Impact Law Forum’s 3rd Meeting
On Thursday evening, January 24th 2012, a group of over a dozen legal minds spanning backgrounds in entrepreneurship law, public health policy, environmental law, solo practice, non-profit law, corporate counsel, and social enterprise law filled a cozy room in the StartX offices in Palo Alto.
Held at StartX, a Stanford Initiative
StartX, run by Stanford University, is an innovative accelerator program for startups that have at least one founder affiliated with Stanford and who are selected through an application process. It is one of the unique programs that requests no equity from its participants. And, by leveraging Stanford’s vast network of mentors, venture capitalists, and resources it positions startups for early-stage success. In fact, 85% of StartX companies have successfully raised funding.
With standing room only, Impact Law Forum Co-Founder Zoe Hunton, of Hunton Law, welcomed the group and introduced the evening’s speaker Tony Lai and Pieter Gunst—Co-Founders of LawGives, a startup that was developed and launched in StartX.
Featuring the Founding Team of LawGives
LawGives is a social enterprise startup seeking to broaden access to legal information for social entrepreneurs. It is a product of the StartX accelerator. Tony and his founding partner Pieter developed the idea together after they met during their LL.M studies at Stanford. They both have practice experience— Tony practiced law in England and Hong Kong, and Pieter practiced with a large firm in Palo Alto. Since their time in the StartX accelerator, they continue to iterate and innovate the offerings of LawGives.
In their presentation for Impact Law Forum, Tony and Pieter provided an in-depth overview of the concept behind LawGives and the tools that were part of the 1.0 version of the site. They spoke candidly about their startup journey, what they have learned along the way, and about the process of building site elements, testing, and then shifting their products and services based on feedback of users, attorneys, and potential backers.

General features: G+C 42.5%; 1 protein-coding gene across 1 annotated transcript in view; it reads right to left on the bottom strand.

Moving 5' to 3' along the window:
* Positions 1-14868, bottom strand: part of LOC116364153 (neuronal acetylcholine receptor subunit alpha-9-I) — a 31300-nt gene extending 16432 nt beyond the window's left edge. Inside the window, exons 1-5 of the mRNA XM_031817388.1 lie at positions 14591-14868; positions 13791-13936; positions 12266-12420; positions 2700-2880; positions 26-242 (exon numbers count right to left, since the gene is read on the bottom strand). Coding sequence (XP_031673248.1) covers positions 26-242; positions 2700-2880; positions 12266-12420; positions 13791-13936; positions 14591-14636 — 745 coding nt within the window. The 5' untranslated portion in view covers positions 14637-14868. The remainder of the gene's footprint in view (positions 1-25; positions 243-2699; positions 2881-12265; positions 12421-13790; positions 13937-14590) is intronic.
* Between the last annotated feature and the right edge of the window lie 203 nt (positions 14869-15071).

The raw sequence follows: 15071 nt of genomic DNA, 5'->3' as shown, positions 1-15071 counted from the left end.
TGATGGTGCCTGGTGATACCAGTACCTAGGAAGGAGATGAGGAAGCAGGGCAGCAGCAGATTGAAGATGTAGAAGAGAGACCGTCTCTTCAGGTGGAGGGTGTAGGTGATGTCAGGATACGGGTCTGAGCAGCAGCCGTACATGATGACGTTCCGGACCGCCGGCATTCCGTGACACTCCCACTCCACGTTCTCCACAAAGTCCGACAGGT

After the demo of the site, the focus shifted from introducing LawGives to an open discussion about what draws attorneys to working with startups, non-profits, and social enterprises and what pain points are experienced in the process.
The diversity of backgrounds and experience in law lent to a robust conversation and exchange of viewpoints.
The session concluded with introductions from each of the attendees along with sharing what would make a legal practice group for social entrepreneur legal practitioners a valuable group to participate in. Reasons for engaging included:
- meet other attorneys and social enterprise thought partners
- connect with others on public policy supporting social entrepreneurs
- find pro bono law opportunities in the area
- find attorneys to do pro bono work
- understand the social enterprise law sector from an academic perspective
- explore social innovation law
- meet cool people doing cool things